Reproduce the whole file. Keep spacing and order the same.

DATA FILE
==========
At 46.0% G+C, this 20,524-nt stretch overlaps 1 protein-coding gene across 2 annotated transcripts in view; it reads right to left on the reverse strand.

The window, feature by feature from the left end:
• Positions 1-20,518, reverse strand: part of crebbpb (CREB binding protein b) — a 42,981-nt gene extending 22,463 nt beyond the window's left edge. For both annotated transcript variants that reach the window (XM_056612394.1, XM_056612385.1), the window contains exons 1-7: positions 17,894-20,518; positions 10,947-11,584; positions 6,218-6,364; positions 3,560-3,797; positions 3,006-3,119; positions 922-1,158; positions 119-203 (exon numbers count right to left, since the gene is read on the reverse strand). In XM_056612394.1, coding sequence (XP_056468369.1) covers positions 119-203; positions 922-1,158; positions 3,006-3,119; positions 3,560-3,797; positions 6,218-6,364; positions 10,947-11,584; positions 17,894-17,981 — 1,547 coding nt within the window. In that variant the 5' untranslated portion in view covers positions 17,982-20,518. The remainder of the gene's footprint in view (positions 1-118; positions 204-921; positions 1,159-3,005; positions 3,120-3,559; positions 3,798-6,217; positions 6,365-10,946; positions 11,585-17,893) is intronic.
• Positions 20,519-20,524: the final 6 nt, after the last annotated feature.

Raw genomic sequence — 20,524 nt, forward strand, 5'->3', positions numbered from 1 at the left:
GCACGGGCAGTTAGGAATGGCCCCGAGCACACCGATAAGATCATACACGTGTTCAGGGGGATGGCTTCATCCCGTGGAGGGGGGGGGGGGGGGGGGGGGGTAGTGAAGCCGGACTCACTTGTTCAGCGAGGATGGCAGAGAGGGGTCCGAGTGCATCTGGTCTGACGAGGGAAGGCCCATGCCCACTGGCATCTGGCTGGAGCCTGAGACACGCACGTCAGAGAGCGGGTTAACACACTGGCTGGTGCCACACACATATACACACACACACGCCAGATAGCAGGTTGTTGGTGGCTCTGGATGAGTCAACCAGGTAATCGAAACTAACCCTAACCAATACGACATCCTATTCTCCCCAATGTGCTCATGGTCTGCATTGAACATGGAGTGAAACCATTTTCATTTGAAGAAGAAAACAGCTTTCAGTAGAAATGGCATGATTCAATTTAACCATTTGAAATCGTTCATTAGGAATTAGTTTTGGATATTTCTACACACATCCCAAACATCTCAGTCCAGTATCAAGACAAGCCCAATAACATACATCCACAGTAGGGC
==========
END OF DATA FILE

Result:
At 46.0% G+C, this 20,524-nt stretch overlaps 1 protein-coding gene across 2 annotated transcripts in view; it reads right to left on the reverse strand.

The window, feature by feature from the left end:
• Positions 1-20,518, reverse strand: part of crebbpb (CREB binding protein b) — a 42,981-nt gene extending 22,463 nt beyond the window's left edge. For both annotated transcript variants that reach the window (XM_056612394.1, XM_056612385.1), the window contains exons 1-7: positions 17,894-20,518; positions 10,947-11,584; positions 6,218-6,364; positions 3,560-3,797; positions 3,006-3,119; positions 922-1,158; positions 119-203 (exon numbers count right to left, since the gene is read on the reverse strand). In XM_056612394.1, coding sequence (XP_056468369.1) covers positions 119-203; positions 922-1,158; positions 3,006-3,119; positions 3,560-3,797; positions 6,218-6,364; positions 10,947-11,584; positions 17,894-17,981 — 1,547 coding nt within the window. In that variant the 5' untranslated portion in view covers positions 17,982-20,518. The remainder of the gene's footprint in view (positions 1-118; positions 204-921; positions 1,159-3,005; positions 3,120-3,559; positions 3,798-6,217; positions 6,365-10,946; positions 11,585-17,893) is intronic.
• Positions 20,519-20,524: the final 6 nt, after the last annotated feature.

Raw genomic sequence — 20,524 nt, forward strand, 5'->3', positions numbered from 1 at the left:
GCACGGGCAGTTAGGAATGGCCCCGAGCACACCGATAAGATCATACACGTGTTCAGGGGGATGGCTTCATCCCGTGGAGGGGGGGGGGGGGGGGGGGGGGTAGTGAAGCCGGACTCACTTGTTCAGCGAGGATGGCAGAGAGGGGTCCGAGTGCATCTGGTCTGACGAGGGAAGGCCCATGCCCACTGGCATCTGGCTGGAGCCTGAGACACGCACGTCAGAGAGCGGGTTAACACACTGGCTGGTGCCACACACATATACACACACACACGCCAGATAGCAGGTTGTTGGTGGCTCTGGATGAGTCAACCAGGTAATCGAAACTAACCCTAACCAATACGACATCCTATTCTCCCCAATGTGCTCATGGTCTGCATTGAACATGGAGTGAAACCATTTTCATTTGAAGAAGAAAACAGCTTTCAGTAGAAATGGCATGATTCAATTTAACCATTTGAAATCGTTCATTAGGAATTAGTTTTGGATATTTCTACACACATCCCAAACATCTCAGTCCAGTATCAAGACAAGCCCAATAACATACATCCACAGTAGGGC